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Parish Church of the Holy Cross

A Grade I Listed Building in Crediton, Devon

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Latitude: 50.7897 / 50°47'22"N

Longitude: -3.6522 / 3°39'7"W

OS Eastings: 283641

OS Northings: 100205

OS Grid: SS836002

Mapcode National: GBR L9.ZDMP

Mapcode Global: FRA 3770.9A2

Entry Name: Parish Church of the Holy Cross

Listing Date: 19 March 1951

Grade: I

Source: Historic England

Source ID: 1209720

English Heritage Legacy ID: 387119

Location: Crediton, Mid Devon, Devon, EX17

County: Devon

District: Mid Devon

Civil Parish: Crediton

Built-Up Area: Crediton

Traditional County: Devon

Lieutenancy Area (Ceremonial County): Devon

Church of England Parish: Crediton

Church of England Diocese: Exeter

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Listing Text


672-1/6/167 (North side)
19/03/51 Parish Church of the Holy Cross


Parish Church. Bulk of the building early C15 with some fabric
of the C12 and C13; major restoration 1848-1877 by John
Hayward of Exeter, further work by Hayward and Blomfield
1887-9, and in 1913 by William Weir. Local volacanic trap and
red sandstone ashlar, the C13 masonry rubble, the medieval
dressings volcanic trap and Beerstone, the C19 Bathstone. Roof
concealed behind parapets, probably lead.
Plan: Long east end reflects the collegiate status of church
from the C12 to the Reformation. 2-bay chancel with chancel
aisles; east end 3-bay Lady Chapel; 6-bay aisled nave with
clerestory and transepts; central crossing tower; south east
chapter house; south porch. Lower parts of crossing tower mid
C12, upper stages C13. Lady Chapel and south-east chapter
house C13; church described as "ruinous" in 1413, nave rebuilt
early C15.
Exterior: south side is the show front with coped embattled
parapets to aisle and clerestory; aisle buttresses with
moulded set-offs and copings. 4-light Perpendicular traceried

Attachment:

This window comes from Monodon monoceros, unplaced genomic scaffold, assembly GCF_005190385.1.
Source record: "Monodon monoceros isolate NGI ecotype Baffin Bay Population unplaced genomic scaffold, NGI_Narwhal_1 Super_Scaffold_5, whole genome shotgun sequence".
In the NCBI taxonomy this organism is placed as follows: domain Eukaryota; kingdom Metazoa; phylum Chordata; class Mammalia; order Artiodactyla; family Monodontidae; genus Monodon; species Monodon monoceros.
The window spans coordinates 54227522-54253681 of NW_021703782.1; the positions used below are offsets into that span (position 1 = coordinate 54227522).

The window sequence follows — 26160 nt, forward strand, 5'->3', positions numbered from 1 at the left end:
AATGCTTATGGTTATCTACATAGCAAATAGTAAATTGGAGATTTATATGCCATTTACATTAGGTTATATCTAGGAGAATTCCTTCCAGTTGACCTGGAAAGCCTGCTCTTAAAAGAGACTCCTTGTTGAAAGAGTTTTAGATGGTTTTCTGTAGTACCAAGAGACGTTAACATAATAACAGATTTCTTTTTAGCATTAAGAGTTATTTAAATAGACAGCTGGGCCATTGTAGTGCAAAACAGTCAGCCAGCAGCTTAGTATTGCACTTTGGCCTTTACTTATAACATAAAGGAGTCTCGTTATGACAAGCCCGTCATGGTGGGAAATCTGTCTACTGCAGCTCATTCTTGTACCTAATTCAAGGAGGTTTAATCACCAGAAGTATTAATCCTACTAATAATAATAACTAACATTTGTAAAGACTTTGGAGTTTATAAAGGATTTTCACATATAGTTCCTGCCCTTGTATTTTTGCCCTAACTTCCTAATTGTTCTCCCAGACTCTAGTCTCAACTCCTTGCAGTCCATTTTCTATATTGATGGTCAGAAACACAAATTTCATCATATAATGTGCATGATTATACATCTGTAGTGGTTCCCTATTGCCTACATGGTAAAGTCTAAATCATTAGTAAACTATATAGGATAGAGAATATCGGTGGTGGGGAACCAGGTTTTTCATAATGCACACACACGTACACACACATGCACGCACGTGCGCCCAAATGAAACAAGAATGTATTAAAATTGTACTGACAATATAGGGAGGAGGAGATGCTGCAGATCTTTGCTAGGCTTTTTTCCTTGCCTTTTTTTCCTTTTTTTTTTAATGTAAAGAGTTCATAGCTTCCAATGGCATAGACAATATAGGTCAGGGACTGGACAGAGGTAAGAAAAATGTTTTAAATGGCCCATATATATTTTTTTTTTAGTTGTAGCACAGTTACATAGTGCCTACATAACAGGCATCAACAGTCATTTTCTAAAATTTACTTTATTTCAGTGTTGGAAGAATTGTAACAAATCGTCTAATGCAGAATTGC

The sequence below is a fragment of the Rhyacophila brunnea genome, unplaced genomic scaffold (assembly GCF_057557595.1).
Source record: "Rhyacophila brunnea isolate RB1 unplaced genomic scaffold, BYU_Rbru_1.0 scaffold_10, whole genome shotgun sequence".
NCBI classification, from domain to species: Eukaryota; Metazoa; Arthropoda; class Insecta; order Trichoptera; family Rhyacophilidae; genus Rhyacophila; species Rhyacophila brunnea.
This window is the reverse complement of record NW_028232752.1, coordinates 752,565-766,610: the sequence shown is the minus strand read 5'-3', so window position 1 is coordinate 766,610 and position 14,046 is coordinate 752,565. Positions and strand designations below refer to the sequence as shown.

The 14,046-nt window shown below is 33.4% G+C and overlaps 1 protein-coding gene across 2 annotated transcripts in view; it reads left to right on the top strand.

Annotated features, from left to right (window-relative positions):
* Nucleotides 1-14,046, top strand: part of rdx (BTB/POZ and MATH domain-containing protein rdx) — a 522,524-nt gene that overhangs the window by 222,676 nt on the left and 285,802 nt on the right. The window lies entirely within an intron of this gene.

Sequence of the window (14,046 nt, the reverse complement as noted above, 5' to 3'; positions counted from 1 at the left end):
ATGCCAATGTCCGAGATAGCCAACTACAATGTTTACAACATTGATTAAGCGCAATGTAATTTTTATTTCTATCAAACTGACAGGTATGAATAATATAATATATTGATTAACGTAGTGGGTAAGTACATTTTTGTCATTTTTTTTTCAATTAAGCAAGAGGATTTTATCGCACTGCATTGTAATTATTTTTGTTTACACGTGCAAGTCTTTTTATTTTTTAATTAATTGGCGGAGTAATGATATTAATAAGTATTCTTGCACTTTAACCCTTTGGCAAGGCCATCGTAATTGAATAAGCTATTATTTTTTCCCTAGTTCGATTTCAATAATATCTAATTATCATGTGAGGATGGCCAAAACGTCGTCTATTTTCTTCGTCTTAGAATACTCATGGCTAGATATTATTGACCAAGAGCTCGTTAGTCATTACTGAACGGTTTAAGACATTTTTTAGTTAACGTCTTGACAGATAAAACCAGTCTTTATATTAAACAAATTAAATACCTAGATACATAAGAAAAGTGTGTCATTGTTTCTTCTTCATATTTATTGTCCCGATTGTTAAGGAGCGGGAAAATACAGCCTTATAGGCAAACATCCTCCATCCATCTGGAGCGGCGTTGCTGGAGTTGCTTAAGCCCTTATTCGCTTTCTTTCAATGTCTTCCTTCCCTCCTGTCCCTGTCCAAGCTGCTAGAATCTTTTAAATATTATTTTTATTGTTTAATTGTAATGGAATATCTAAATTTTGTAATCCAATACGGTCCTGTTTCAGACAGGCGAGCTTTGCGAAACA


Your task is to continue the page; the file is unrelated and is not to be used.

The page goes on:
windows to the aisle, 3-light to west and east ends; tall
3-light Perpendicular traceried clerestory windows, 4-light to
the choir clerestory. Grand 2-storey south porch in 3rd bay
from the west, the merlons of the embattled parapet decorated
with blind quatrefoils in Beerstone panels. Moulded volcanic
trap outer doorway below a 2-light square-headed window with
cinquefoil-headed lights. The porch is stone vaulted with
carved foliage bosses and vaulting shafts with shallow-carved
capitals. Moulded inner doorway with a foliage-carved arch.
Unusual, possibly C18 wrought iron gate to outer doorway. The
buttressed south transept has a plain coped parapet; 6-light
Perpendicular traceried south window with a king mullion,
4-light window on east return. The semi-circular embattled
stair turret to north west corner with a small, flat-roofed
porch to the south with a north doorway were added to the
designs of George Wightwick, plans dated 1836. Chapter house 2
bays on beyond the transept with a 5-sided south-west stair
turret. The chapter house has diagonal buttresses and is
partly stone rubble; 3 storeys with a plain parapet above a
moulded string which rises to form the hoodmould of a pair of
triple lancets in the second floor centre, flanked by single
lancets, all by John Hayward 1864. 2 first and 3 ground floor
square-headed windows, the ground floor windows with relieving